May 24, 2019

Hong Kong urges greater AML and KYC effort after Panama leak


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secrecy-640x410By Monira Matin From International Adviser

Banks and financial institutions in must “strictly comply” with existing money laundering laws requiring them to disclose the identities of their customers and what they intend to do with their money.

The move comes after the city was named the “top centre for secretive offshore financial services” in the leak earlier this month.
More than 11 million documents were leaked from Panamanian law firm Mossack Fonseca, revealing how individuals and companies set up offshore firms to avoid paying tax.
The centre for offshore advice
The leaked data, analysed by The International Consortium of Journalists (ICIJ), found 2,212 intermediaries in Hong Kong worked with Mossack Fonseca in offering to set up offshore shell companies for wealthy clients looking to shelter money – by far the highest in the world.
In a letter picked up by the local media, Hong Kong’s secretary for financial services and the treasury, professor Chan Ka-keung, said banks and other financial institutions must record their customer’s “objectives” and verify beneficial owners to tackle money laundering as outlined in the existing Anti-Money Laundering () and Know Your Customer () laws.
“Financial institutions must strictly comply with the requirements of customer due diligence and record keeping to ascertain the objectives and business information of customers and apply reasonable measures to identify and verify the beneficial owners of customers for mitigating the risk of money laundering and terrorist financing in accordance with the anti-money laundering and counter-terrorism legislation,” he said.
“Hong Kong has a role and responsibility to tell the international business community and foreign governments that Hong Kong is not a tax haven nor a centre for money laundering”.
The written statement was in response to questions posed by local lawmaker Kenneth Leung, who said that Hong Kong had “a role and responsibility to tell the international business community and foreign governments that Hong Kong is not a tax haven nor a centre for money laundering”.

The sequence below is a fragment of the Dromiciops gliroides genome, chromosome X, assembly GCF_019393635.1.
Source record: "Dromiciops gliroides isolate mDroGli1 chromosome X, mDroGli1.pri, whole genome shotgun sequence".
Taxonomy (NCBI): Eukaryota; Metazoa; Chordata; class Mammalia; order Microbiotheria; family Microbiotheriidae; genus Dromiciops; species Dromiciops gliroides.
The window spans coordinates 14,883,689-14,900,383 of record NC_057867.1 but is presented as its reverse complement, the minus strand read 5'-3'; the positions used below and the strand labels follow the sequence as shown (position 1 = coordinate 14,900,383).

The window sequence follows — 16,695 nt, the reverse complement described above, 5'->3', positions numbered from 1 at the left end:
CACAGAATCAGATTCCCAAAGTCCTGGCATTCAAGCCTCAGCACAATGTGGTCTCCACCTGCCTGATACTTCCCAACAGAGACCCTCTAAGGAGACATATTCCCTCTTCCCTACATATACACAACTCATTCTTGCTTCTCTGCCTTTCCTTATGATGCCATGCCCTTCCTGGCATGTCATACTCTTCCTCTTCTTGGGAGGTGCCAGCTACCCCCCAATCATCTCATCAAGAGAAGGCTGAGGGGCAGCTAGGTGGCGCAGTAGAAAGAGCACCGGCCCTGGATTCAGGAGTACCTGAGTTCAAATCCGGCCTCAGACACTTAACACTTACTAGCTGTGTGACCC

However, Chan argued that setting up trusts in offshore tax havens was not illegal in Hong Kong.
“There is no law in Hong Kong prohibiting companies or commercial entities from setting up companies in jurisdictions outside Hong Kong,” he said.
Criminal investigations
Meanwhile, Chan also urged individuals and institutions to report any property or wealth obtained illegally by filing suspicious transaction report (STR) or by filing a complaint Joint Financial Intelligence Unit (JFIU).
New figures disclosed by the city’s legislative council showed the number of cases referred by the JFIU for criminal investigation soared to 42,500 last year, compared with 37,200 in 2014 – with the majority of cases reported by banks.
“Deliberate lack of due diligence”
Chan’s comments come as research by Accuity, a firm that provides sanctions screening software to banks and other financial institutions around the world, identified 24 wealthy individuals in Malaysia, China and Cambodia named in the Panama Papers for their links to tax evasion.
Of those identified, nine had been previously red-flagged for similar offences – a fact described by Accuity’s global head of strategic affairs, Henry Balani, as a “deliberate lack of due diligence” of some Asian financial centres.
“The reputation of these countries are subsequently damaged when these practices are exposed and high net worth individuals are affiliated with these countries,” he told International Advsier.
Increasing transparency
Last week, The South China Morning Post reported that former civil service minister Joseph Wong Wing-ping said Hong Kong had no choice but to follow the global trend to improve transparency as a result of the scandal.
The leak led to several nations announcing measures aimed at increasing transparency and tackling tax evasion.
A week after the scandal broke, British prime minister David Cameron revealed that all crown dependencies and overseas territories will now provide company ownership data to UK tax and law enforcement authorities. He also unveiled a new tax evasion law, making companies criminally liable for employees who aid tax evasion.
The Isle of Man and Gibraltar also joined Europe’s five largest economies — Germany, Britain, France, Italy and Spain — and 17 other jurisdictions in signing up to a confidential beneficial ownership register which would automatically share information on the ultimate owners of companies
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